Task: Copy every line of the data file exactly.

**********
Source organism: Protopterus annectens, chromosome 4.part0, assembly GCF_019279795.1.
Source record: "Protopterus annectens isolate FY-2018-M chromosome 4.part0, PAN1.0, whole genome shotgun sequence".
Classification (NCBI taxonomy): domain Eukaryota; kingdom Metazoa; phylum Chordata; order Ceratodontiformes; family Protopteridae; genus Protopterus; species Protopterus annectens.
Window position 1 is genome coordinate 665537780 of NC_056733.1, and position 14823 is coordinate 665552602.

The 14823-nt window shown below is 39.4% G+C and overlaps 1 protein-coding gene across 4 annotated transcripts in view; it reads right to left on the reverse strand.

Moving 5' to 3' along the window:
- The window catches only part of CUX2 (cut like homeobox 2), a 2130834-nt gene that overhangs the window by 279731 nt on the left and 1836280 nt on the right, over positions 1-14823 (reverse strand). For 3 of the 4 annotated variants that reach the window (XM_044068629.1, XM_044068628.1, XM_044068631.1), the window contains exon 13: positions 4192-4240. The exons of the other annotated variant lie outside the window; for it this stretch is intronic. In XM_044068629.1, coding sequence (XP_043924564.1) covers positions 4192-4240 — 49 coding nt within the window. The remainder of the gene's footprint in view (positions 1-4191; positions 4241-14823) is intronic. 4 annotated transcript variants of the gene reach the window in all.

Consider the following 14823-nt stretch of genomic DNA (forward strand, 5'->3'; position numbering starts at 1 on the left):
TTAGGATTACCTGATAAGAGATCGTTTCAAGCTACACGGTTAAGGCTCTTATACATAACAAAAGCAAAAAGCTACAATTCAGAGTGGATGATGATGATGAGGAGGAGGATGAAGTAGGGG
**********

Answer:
Source organism: Protopterus annectens, chromosome 4.part0, assembly GCF_019279795.1.
Source record: "Protopterus annectens isolate FY-2018-M chromosome 4.part0, PAN1.0, whole genome shotgun sequence".
Classification (NCBI taxonomy): domain Eukaryota; kingdom Metazoa; phylum Chordata; order Ceratodontiformes; family Protopteridae; genus Protopterus; species Protopterus annectens.
Window position 1 is genome coordinate 665537780 of NC_056733.1, and position 14823 is coordinate 665552602.

The 14823-nt window shown below is 39.4% G+C and overlaps 1 protein-coding gene across 4 annotated transcripts in view; it reads right to left on the reverse strand.

Moving 5' to 3' along the window:
- The window catches only part of CUX2 (cut like homeobox 2), a 2130834-nt gene that overhangs the window by 279731 nt on the left and 1836280 nt on the right, over positions 1-14823 (reverse strand). For 3 of the 4 annotated variants that reach the window (XM_044068629.1, XM_044068628.1, XM_044068631.1), the window contains exon 13: positions 4192-4240. The exons of the other annotated variant lie outside the window; for it this stretch is intronic. In XM_044068629.1, coding sequence (XP_043924564.1) covers positions 4192-4240 — 49 coding nt within the window. The remainder of the gene's footprint in view (positions 1-4191; positions 4241-14823) is intronic. 4 annotated transcript variants of the gene reach the window in all.

Consider the following 14823-nt stretch of genomic DNA (forward strand, 5'->3'; position numbering starts at 1 on the left):
TTAGGATTACCTGATAAGAGATCGTTTCAAGCTACACGGTTAAGGCTCTTATACATAACAAAAGCAAAAAGCTACAATTCAGAGTGGATGATGATGATGAGGAGGAGGATGAAGTAGGGG